Cover of the 1970 Netherlands single
|Song by Led Zeppelin from the album Led Zeppelin III|
|Released||5 October 1970|
|Led Zeppelin III track listing|
Jimmy Page and Robert Plant constructed the song in 1970 at Bron-Yr-Aur, a small cottage in Snowdonia, Wales where they stayed after completing a gruelling concert tour of North America. John Paul Jones also received a writing credit for the song. It was later recorded at Headley Grange in 1970, using the Rolling Stones Mobile Studio. It was finished off at Island, London and Ardent Studios, Memphis, Tennessee.
Drummer John Bonham played spoons and castanets on the recording. Bassist John Paul Jones played an acoustic five-string fretless bass. Jimmy Page's 1971 Martin D-28 guitar, in this song, is tuned to open D with a capo at the 3rd fret. The chord sequence for the track was given the nickname "Bar III".
Jennings Farm Blues
|"Jennings Farm Blues"|
|Song by Led Zeppelin from the album Led Zeppelin III (Deluxe Edition)|
|Released||2 June 2014|
|Recorded||13 December 1969|
|Led Zeppelin III (Deluxe Edition) track listing|
Led Zeppelin also recorded the song as an electric blues rock instrumental, "Jennings Farm Blues" (Rough Mix of All Guitar Overdubs That Day), which later surfaced as a studio out-take on a number of Led Zeppelin bootleg recordings. Jennings Farm is the name of the property on which the Plant family stayed in the early 1970s. "Jennings Farm Blues" was released on 2 June 2014, as part of the remastering process of all nine albums. The released version of "Jennings Farm Blues" is incorrectly marked in the booklet given in the CD Deluxe Edition, stating that the song was recorded 13 December 1970, which would be the time of recordings around the time when Led Zeppelin's fourth album was being recorded. The correct year should be 1969.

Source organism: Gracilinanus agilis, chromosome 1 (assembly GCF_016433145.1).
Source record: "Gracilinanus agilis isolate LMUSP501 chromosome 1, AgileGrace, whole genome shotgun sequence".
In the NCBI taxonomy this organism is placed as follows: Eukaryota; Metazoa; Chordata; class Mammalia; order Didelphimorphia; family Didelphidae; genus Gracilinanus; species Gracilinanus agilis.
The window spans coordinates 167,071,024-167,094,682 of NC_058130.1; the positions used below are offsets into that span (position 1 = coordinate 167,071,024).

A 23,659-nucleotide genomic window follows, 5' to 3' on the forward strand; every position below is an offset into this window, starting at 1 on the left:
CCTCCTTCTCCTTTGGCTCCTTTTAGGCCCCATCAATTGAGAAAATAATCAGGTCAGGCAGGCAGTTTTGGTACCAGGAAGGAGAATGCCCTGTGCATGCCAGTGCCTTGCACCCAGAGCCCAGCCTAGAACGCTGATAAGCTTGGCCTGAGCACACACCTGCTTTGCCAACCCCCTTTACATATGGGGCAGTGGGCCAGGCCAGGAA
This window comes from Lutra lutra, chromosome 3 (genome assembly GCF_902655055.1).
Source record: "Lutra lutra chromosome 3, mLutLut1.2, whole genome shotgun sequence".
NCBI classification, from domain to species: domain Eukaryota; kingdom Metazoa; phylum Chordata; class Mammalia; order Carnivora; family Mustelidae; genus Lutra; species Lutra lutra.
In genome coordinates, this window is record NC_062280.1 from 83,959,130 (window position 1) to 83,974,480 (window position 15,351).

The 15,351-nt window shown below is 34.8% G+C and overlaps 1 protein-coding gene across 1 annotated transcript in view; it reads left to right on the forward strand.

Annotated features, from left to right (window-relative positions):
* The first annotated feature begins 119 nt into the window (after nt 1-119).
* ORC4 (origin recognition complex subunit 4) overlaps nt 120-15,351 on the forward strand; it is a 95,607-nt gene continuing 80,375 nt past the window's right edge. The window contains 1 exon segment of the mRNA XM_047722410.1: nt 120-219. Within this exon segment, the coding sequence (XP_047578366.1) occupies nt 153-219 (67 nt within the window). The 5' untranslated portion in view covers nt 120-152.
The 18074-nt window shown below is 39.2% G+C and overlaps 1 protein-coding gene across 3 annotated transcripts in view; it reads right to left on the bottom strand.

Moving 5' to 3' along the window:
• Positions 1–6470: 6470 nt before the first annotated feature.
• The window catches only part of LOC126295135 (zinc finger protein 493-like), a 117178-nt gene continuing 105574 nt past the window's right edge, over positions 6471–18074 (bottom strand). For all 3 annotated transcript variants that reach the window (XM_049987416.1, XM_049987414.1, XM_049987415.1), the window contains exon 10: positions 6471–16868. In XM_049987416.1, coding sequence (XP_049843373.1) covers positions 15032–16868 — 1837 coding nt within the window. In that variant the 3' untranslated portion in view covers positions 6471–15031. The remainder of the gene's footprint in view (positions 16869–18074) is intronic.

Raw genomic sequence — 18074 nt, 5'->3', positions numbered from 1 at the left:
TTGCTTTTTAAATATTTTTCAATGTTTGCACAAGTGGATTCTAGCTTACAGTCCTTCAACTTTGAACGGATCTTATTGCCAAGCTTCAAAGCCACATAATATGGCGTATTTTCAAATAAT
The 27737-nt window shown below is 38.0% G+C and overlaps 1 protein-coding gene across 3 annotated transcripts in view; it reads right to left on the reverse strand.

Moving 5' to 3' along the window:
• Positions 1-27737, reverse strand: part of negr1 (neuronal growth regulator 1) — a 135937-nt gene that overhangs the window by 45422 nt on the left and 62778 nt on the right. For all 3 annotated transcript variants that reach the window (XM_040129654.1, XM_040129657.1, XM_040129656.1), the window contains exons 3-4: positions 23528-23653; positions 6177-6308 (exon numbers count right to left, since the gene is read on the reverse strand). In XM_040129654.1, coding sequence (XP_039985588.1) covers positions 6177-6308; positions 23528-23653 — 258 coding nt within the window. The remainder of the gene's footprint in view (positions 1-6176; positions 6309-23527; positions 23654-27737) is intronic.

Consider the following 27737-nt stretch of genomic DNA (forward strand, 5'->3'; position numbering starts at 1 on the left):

Origin of the name
The song is named after Bron-Yr-Aur, a house in Gwynedd, Wales, where the members of Led Zeppelin retreated in 1970 to write much of Led Zeppelin III after having completed a gruelling concert tour of North America. Bron-Yr-Aur means "golden breast" or "breast of gold" in Welsh, as in a hillside of gold. Its pronunciation is [ˈbrɔn ər ˈaɪr]. The cottage had no electricity or running water, but the change of scenery provided inspiration for many of the songs on the album, including "Bron-Y-Aur Stomp."
The song's title was misspelled on the album cover during initial printing; it should read "Bron-Yr-Aur Stomp." This error can be contrasted to another Led Zeppelin track, "Bron-Yr-Aur", a two-minute instrumental featured on their later album Physical Graffiti, which was spelled correctly. When the song appeared on the 2003 DVD, it was spelled correctly both on the back cover of the set and the DVD's menu, although without the hyphens ("Bron Yr Aur Stomp"), and on the live album How the West Was Won it was spelled "Bron-Yr-Aur Stomp".
In "Bron-Y-Aur Stomp", a country music-inflected hoedown, singer Robert Plant waxes lyrically about walking in the woods with his blue-eyed Merle dog named Strider. Plant reportedly named his dog after Aragorn (often called Strider) from J. R. R. Tolkien's The Lord of the Rings. However, there are no explicit references to Tolkien works in "Bron-Y-Aur Stomp". The lyrics also make reference to the song "Old Shep": When you're old and your eyes are dim / There ain't no "Old Shep" gonna happen again.
This song regularly appeared in Led Zeppelin's acoustic set from the second UK tour in 1971 to the 1973 European Tour. When the band performed the song live at Led Zeppelin concerts, John Paul Jones played an upright bass and Bonham sang harmony vocals with Plant (always stopping in the middle of the third verse). This can be seen in the footage from the Earls Court concerts in May 1975, featured on the Led Zeppelin DVD. On the band's 1977 North American tour, the song "Black Country Woman" was merged into a medley with "Bron-Y-Aur Stomp". At one Californian show (6/27/77 LA Forum), "Dancing Days" was also featured in the acoustic medley. In some shows, Page sings harmony vocals with Plant instead of Bonham (Seattle in 1977, for example).
The original studio version of the song was in F major, but it was played two semitones higher (G major) live.
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